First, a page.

The current political circus emanating from south of the border has drawn the attention of many Canadians. But breaking news came from Nunavut late Tuesday morning (June 12) indicating we have some political drama of our own– political drama that is very interesting but not featured prominently in mainstream southern Canadian media. Some Nunavut MLAs are attempting to have Premier Paul Quassa removed from his position and from cabinet.
The political maneuvering in this situation is different from what one would see in most of Canada, with the exception of Nunavut and the Northwest Territories. These territories have a consensus system of government. With the consensus model, Members of the Legislative Assembly (MLAs) are elected as independents – there are no political parties. Following a general election, MLAs gather together to select the Speaker, Premier and Ministers in a secret ballot election, which the public can observe. The Premier and Ministers hold office by maintaining the confidence of the Legislative Assembly. A motion of non-confidence in a specific Minister, if passed, would result in that Minister leaving cabinet.
A member of the Nunavut Legislature has indicated that he will rise in the legislature this Thursday (June 14) to introduce a motion to have the Premier removed from cabinet. There will be debate on the motion, followed by a vote. If a majority of MLAs vote in favour of the non-confidence motion, the Premier will be removed from his post and from cabinet. This will trigger a new leadership forum to select a new premier, which could also lead to other changes in the existing cabinet.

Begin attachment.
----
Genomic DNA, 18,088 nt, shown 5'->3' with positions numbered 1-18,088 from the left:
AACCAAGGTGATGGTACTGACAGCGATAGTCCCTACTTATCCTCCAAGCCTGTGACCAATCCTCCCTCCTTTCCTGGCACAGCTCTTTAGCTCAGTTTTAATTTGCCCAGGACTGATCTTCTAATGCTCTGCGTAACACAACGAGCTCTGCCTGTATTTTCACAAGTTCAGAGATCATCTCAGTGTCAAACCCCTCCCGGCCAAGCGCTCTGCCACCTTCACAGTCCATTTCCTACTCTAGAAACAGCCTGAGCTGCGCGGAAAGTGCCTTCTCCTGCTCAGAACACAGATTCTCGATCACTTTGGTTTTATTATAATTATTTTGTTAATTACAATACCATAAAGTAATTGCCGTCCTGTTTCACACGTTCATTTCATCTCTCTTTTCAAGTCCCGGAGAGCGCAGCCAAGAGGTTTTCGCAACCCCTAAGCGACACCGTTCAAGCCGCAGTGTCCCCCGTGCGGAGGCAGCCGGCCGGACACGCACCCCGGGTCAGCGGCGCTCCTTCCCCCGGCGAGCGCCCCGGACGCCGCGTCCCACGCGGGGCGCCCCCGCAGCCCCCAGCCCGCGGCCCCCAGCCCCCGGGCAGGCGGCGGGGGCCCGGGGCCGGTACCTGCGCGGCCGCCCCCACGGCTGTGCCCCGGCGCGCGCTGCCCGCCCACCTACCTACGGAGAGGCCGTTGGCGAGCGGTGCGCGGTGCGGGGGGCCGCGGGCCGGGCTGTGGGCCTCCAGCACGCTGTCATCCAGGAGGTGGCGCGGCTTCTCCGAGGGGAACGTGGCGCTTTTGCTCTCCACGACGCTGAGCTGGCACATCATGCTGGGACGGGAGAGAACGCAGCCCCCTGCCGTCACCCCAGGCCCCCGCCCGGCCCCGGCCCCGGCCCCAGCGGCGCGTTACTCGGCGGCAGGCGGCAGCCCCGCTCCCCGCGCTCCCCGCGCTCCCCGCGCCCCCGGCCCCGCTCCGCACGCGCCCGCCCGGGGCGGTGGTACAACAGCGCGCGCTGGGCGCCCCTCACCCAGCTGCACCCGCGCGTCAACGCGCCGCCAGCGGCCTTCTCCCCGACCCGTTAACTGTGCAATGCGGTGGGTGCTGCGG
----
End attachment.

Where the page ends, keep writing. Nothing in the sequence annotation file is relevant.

Canadians and in particular Nunavummiut should watch this situation unfold with keen interest because Nunavut needs serious and strong leadership to address numerous pressing and inter-related challenges. For example, most Canadians would be shocked to know a severe housing shortage in Nunavut leads to some situations where up to 23 people live a three-bedroom house – numbers we referred to in a recent review of the Nunavut Housing Corporation’s budget. Most Canadians would also be shocked to know the rate of tuberculosis (TB) in Nunavut is close to the rate of TB in Somalia.
For the remainder of this week, while watching the political drama south of the border, it’s important to look north as well.